Alfonso Ballesteros, the founder of the Hong Kong-based consulting firm Crossbow, which advises companies on investments in the Greater Bay Area, said anti-pandemic measures have made it “remarkably difficult, and in some cases impossible” for expatriate staff members there to conveniently move across the border or visit other markets in the region.
“This has had a cooling effect on investment,” he explained. “Some projects have been put on hold, and some have had to be cancelled.”
The Greater Bay Area, comprising nine cities in Guangdong province plus Hong Kong and Macau, recorded a combined gross domestic product (GDP) of US$2 trillion in 2021, according to IHS Markit. That’s about the size of Canada’s GDP last year.
But practicalities remain an issue. Peter Burnett, chairman of the British Chamber of Commerce in Hong Kong, said that the region would benefit from the “alignment of standards” for moving services, goods and finance.
After seeing “real progress” in terms of creating physical infrastructure, Burnett said now is the time to “focus on the next stage of policy alignment by facilitating research and development, as well as supporting start-ups”.
Navigating China’s regulatory policies, often affected by political circumstances, also creates new challenges that weigh on the decision-making of foreign investors, according to Hugh Chow, a partner at the Greater Bay Area-focused Radiant Tech Ventures.
“Investors will often monitor more closely whether a project is sensitive, as far as the regulatory regime is concerned, and they will also try to get a better handle on the backgrounds of their investment partners,” he added.
But despite these challenges facing multinationals, Beijing continues to paint a rosy picture to play up the Chinese market as an investment destination.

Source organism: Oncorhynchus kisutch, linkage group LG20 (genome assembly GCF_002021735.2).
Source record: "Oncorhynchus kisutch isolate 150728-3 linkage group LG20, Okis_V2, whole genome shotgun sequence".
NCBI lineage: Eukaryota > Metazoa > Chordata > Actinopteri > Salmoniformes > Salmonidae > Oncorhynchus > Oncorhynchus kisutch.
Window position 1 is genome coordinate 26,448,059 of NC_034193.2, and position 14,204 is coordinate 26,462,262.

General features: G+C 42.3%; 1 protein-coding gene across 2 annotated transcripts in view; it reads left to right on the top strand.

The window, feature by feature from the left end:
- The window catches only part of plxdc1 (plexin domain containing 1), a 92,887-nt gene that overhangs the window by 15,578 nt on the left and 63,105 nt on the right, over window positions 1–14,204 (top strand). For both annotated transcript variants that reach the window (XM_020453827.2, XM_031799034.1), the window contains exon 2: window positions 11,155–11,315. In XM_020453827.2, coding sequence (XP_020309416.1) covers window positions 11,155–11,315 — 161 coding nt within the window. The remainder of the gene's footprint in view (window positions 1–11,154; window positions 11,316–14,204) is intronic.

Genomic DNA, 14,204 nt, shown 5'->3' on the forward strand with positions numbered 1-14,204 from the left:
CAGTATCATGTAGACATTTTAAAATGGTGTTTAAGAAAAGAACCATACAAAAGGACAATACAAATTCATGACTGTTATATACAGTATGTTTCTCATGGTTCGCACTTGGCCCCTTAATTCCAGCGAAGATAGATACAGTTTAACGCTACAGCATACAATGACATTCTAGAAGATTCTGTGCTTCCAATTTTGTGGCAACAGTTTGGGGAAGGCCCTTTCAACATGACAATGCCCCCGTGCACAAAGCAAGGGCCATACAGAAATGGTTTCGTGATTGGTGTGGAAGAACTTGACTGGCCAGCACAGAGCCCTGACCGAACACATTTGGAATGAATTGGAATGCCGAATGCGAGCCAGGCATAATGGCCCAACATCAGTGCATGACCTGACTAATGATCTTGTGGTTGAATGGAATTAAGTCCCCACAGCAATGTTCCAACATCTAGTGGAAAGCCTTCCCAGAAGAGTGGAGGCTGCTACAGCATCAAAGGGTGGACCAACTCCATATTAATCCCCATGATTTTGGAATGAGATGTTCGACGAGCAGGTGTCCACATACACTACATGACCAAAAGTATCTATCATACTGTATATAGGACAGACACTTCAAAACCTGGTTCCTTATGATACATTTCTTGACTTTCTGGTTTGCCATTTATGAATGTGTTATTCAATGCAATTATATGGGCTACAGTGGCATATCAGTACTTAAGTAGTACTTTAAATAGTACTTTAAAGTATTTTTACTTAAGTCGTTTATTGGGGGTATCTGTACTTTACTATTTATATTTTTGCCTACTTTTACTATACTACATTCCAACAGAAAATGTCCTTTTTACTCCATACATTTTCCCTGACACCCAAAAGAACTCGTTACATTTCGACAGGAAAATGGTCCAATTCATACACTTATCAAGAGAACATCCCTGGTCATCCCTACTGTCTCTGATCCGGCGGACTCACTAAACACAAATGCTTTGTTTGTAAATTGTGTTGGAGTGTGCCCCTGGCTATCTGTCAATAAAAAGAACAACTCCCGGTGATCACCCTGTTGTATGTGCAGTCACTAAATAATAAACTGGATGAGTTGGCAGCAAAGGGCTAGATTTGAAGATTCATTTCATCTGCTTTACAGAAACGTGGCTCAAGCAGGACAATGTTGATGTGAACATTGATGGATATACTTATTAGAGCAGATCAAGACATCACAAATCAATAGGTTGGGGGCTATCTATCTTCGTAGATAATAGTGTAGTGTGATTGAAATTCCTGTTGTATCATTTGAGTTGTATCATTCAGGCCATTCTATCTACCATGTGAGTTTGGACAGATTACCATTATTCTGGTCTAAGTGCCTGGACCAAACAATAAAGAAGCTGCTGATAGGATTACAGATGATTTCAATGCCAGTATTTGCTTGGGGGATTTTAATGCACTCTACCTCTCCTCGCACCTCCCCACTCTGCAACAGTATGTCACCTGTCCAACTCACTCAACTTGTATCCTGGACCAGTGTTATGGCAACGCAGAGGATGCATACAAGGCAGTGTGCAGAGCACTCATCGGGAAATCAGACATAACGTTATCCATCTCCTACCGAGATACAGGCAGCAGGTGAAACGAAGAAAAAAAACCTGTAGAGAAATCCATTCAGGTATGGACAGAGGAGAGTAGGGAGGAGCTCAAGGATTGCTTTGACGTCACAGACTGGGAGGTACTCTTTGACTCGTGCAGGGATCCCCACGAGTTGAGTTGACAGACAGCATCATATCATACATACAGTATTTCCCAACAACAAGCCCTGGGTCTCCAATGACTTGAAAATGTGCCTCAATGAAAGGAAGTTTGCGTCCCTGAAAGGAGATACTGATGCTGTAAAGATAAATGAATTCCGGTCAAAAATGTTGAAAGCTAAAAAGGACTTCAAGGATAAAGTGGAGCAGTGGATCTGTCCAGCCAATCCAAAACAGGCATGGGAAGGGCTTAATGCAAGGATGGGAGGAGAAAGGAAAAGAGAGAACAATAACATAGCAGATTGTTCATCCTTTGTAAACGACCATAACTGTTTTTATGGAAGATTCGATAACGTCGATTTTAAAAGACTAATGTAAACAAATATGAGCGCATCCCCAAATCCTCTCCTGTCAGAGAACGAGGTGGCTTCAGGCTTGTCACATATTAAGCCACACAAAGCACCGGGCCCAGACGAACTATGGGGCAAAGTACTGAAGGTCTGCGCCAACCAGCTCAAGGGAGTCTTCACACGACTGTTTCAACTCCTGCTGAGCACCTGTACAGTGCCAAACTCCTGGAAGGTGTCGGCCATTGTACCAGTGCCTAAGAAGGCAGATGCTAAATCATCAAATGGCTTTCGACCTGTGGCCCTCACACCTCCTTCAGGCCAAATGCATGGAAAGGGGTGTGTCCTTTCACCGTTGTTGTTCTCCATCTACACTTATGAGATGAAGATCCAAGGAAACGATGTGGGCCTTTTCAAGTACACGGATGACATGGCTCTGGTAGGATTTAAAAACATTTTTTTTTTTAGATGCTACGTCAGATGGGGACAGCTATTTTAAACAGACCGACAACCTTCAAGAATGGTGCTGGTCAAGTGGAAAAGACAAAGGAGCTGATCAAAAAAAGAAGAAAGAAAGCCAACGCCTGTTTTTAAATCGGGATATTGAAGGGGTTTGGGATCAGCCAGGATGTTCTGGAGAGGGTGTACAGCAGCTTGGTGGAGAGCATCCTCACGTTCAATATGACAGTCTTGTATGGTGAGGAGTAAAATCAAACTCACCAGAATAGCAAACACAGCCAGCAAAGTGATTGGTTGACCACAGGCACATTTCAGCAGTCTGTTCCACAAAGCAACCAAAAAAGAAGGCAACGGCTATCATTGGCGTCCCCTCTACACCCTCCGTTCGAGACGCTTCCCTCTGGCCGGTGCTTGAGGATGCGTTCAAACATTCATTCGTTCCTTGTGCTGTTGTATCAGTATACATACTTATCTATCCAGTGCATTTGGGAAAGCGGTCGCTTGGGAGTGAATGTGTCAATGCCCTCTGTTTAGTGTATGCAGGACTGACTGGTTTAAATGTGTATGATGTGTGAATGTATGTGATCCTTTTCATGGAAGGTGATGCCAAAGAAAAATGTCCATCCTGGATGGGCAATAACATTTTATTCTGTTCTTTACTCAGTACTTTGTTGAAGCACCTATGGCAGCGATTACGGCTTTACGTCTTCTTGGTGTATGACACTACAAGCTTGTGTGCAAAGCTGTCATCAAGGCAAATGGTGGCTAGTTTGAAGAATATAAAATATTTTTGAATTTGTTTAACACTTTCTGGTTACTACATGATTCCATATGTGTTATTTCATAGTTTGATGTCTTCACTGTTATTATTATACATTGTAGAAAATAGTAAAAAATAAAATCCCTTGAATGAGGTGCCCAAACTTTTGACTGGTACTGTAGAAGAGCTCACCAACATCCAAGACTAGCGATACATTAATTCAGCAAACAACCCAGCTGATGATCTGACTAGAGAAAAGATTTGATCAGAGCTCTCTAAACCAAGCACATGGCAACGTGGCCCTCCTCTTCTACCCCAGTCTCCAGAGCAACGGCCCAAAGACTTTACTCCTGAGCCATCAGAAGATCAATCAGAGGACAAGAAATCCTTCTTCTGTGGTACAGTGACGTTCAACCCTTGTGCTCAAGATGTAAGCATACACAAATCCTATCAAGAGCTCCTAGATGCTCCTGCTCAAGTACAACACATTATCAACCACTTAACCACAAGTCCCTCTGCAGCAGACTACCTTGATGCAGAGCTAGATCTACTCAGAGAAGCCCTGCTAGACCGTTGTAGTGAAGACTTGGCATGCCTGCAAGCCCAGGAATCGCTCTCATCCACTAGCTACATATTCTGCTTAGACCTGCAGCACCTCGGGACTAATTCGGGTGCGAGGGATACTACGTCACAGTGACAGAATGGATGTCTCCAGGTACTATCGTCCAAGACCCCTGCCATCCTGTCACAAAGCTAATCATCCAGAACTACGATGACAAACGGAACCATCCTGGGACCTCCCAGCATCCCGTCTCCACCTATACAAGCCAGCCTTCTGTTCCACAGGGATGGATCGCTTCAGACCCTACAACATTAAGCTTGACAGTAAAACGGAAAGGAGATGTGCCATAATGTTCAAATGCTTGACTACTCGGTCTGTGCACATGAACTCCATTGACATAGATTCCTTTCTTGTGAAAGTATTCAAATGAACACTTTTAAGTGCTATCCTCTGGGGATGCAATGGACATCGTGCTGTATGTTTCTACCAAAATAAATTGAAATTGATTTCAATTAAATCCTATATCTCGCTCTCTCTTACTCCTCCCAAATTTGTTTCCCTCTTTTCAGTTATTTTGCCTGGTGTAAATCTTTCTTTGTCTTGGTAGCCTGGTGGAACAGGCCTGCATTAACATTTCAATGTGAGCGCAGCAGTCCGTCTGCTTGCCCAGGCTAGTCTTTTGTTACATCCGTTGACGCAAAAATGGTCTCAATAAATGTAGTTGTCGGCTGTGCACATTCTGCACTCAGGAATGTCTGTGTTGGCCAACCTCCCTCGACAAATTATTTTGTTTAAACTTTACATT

Sun Xiao, secretary general with the China Council for the Promotion of International Trade, noted how EU investment in China increased by 15 per cent, year on year, in the year’s first half, as companies such as BMW, Audi and Airbus expanded their China operations.
The council also cited its survey released last week, featuring responses from 160 European multinational companies. It found that 65 per cent had maintained the scale of their production operations, 15 per cent had reduced the scale of their production operations, and 1 per cent said they would leave China.
And Lu Jinyong, director of the University of International Business and Economics’ China Research Centre for Foreign Direct Investment, said China remains a lucrative market for foreign companies.
“There’s a track record of international businesses earning money in China,” he said. “Along with the comprehensive rules and regulations, the estimation of the middle-class size growing from 500 million to 800 million by 2030 gives China a competitive edge that can entice overseas investors.”
The overall inflow of foreign direct investment (FDI) increased 21.5 per cent, year on year, to US$123.92 billion for the first seven months of this year, with a steady increase in investment from South Korea, the United States, Japan and Germany, according to the Ministry of Commerce.
The ministry expects that the recent batch of “stabilisation policies”, which broaden areas for foreign investment in hi-tech manufacturing, technology and service sectors, “will encourage growth and maintain the steadiness of foreign investment”, Guo Ting Ting, an assistant to the minister, said on August 30.
But that remains to be seen, particularly with no end to China’s zero-Covid policy in sight.
In the meantime, as they continue to straddle the fence like many of their international counterparts, juggling risks and trying to seize opportunities, “European companies will not fully decouple from China”, assured Wuttke at the EU chamber. The market is simply too big, with great potential for big multinationals that have the resources.
“While there is still a handful of very large companies willing to make large investments, there is a growing discrepancy between them and the smaller companies that … either put investment plans on hold or consider shifting investments to other more reliable and predictable markets,” he added.